Master limited partnerships, or MLPs, are tax-advantaged entities that have been used by businesses like energy companies to raise capital since 1983. The most common type of MLP, a prototypical MLP or PTP, raises an average of $300 million at IPO, with some even exceeding the billion dollar mark. But though MLPs have been around for well over three decades, investors often find them confusing. In an effort to demystify these misunderstood vehicles, we break down a few key aspects of MLPs below.
- There are two different tax treatments for MLPs.
MLPs are commonly referred to as pass-through entities. Pass-through entities allocate their taxable income to investors, meaning they are not subject to entity-level taxes. But this is not true of all MLPs. While prototypical MLPs are pass-throughs, there are also taxable MLPs. As their name suggests, the latter are subject to federal incomes taxes. However, they retain the MLP designation because their capital structure and governance is similar to one type of pass-through MLP, and they are sold by brokers in a similar manner.
- Stability of returns may vary depending on the distribution policy of the MLP.
To some investors, especially dividend investors, one of the most attractive features of MLPs is their cash payouts. But the stability of MLP distributions varies, depending on the type of MLP. Prototypical MLPs can be broken down into two categories: traditional MLPs and variable distribution MLPs. The former intend to provide investors with stable quarterly distributions, while the distributions of the latter — as their name suggests — are expected to fluctuate. Taxable MLPs, which are similar in structure to traditional MLPs, also provide generally stable distributions.
- Some MLPs use “distribution waterfalls.”
All MLPs have two kinds of owners: general partners and limited partners. General partners are entities owned by a sponsor, such as a large energy company, and they’re essentially in charge of running the MLP. Limited partners are members of the general public and institutional investors. The MLP’s sponsor sometimes owns limited partner interests as well.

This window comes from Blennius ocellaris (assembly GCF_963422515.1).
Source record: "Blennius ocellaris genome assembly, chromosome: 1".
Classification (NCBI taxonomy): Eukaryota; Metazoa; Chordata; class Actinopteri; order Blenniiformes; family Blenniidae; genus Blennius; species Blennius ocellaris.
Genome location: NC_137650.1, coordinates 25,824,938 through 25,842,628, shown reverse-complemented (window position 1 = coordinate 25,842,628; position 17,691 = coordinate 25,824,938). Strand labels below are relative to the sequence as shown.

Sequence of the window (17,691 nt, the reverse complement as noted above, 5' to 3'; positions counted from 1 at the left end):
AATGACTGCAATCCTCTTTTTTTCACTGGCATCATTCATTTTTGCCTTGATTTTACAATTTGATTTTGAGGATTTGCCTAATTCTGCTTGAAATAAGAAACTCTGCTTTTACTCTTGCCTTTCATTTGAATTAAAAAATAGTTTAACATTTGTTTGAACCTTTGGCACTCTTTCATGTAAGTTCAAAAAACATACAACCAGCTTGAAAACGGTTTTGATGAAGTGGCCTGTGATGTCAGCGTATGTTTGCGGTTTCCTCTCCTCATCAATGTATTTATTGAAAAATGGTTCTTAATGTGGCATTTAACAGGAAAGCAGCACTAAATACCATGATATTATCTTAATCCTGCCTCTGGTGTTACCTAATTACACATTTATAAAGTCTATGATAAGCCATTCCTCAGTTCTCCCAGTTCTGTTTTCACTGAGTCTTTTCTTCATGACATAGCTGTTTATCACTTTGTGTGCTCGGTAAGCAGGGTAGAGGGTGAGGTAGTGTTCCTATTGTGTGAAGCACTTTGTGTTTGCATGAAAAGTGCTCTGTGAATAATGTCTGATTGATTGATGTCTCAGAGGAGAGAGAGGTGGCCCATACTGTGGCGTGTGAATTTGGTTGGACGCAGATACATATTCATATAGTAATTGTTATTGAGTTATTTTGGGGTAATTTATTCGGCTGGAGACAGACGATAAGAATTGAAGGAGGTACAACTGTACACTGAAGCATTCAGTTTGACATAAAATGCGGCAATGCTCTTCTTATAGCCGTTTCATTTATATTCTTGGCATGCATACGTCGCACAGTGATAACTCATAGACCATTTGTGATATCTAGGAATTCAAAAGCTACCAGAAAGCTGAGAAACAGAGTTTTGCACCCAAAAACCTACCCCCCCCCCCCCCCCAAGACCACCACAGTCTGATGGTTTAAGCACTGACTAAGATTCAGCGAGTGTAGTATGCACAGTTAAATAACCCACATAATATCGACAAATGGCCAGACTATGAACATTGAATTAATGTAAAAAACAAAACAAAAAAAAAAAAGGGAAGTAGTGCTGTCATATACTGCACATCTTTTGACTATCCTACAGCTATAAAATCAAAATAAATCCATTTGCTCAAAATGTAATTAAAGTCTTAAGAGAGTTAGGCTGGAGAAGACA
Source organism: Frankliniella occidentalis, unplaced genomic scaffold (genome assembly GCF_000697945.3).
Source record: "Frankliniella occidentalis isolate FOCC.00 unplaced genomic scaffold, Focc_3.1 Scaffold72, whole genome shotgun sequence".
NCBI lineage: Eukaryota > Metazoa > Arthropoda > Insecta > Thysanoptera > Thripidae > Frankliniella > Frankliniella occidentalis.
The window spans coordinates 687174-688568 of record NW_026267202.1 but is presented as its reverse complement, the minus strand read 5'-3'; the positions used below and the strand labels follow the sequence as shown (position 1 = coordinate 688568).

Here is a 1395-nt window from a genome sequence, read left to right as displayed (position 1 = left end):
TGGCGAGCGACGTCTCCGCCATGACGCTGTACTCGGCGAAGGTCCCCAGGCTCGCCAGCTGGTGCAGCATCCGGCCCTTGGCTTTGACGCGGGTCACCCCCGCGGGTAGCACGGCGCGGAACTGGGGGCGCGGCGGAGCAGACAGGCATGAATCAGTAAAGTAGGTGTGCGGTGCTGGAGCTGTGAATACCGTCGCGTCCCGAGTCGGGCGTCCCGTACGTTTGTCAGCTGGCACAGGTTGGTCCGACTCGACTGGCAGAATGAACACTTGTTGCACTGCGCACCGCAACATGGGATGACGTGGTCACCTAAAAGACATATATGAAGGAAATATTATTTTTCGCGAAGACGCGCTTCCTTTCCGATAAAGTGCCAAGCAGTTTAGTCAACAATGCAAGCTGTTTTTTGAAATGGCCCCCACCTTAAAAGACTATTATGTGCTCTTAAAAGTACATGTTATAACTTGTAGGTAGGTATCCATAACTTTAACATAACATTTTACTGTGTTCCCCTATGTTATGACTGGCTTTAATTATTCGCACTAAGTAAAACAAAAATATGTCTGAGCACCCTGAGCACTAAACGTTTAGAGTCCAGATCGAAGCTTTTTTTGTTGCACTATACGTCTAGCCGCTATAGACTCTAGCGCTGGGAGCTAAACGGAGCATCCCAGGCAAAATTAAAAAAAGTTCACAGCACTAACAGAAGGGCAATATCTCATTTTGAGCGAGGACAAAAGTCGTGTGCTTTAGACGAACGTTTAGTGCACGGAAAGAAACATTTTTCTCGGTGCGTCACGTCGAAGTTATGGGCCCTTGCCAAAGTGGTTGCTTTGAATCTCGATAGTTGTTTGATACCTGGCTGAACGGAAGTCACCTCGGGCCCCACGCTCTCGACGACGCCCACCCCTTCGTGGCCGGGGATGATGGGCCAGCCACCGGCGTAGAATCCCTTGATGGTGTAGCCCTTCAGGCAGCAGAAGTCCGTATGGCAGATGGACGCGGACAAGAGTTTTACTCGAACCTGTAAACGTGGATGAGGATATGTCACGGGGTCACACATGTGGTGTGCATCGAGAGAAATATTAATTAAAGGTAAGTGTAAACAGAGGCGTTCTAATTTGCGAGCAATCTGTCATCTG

Variable distribution MLPs feature “common only capitalization,” meaning all owners, whether they’re GPs or LPs, receive the same distributions — based on their holdings — at the same time. But traditional MLPs and taxable MLPs use what’s known as “distribution waterfalls”: Members of the public — also known as common unitholders — receive minimum quarterly distributions (MQDs) first. If the MLP has additional money to distribute after providing MQDs to common unitholders, then general partners are entitled to the MQD on subordinated units, and thereafter the general partners may be entitled to IDRs as described below. After three years and the achievement of certain performance targets, the subordinated units convert to common units.
- MLP sponsors can be incentivized by IDRs.
What motivates a general partner to aim for outperformance? Incentive distribution rights, or IDRs, might do the job. In traditional MLPs and taxable MLPs, general partners can receive additional distributions when quarterly distributions exceed certain targets. The more that quarterly distributions exceed a specified target, the higher the “extra” distribution for general partners. IDRs can also be considered compensation to general partners and sponsors for holding subordinated units.
- Common unitholders rarely vote.
Though MLPs are publicly traded, their unitholders do not vote on issues with nearly the same frequency as shareholders of other publicly traded companies. An MLP’s sponsor determines the MLP’s governance structure, and appoints the directors to manage the general partner entity (which, in turn, runs the MLP). Unlike shareholders in a public corporation, common unitholders do not elect directors. Nor are MLPs required to hold annual meetings. There are only a few occasions in which common unitholders do get to vote, such as if the MLP is considering converting to a C-corporation, going private, or merging into another entity.
To learn more about MLPs, request a copy of V&E’s MLP Primer.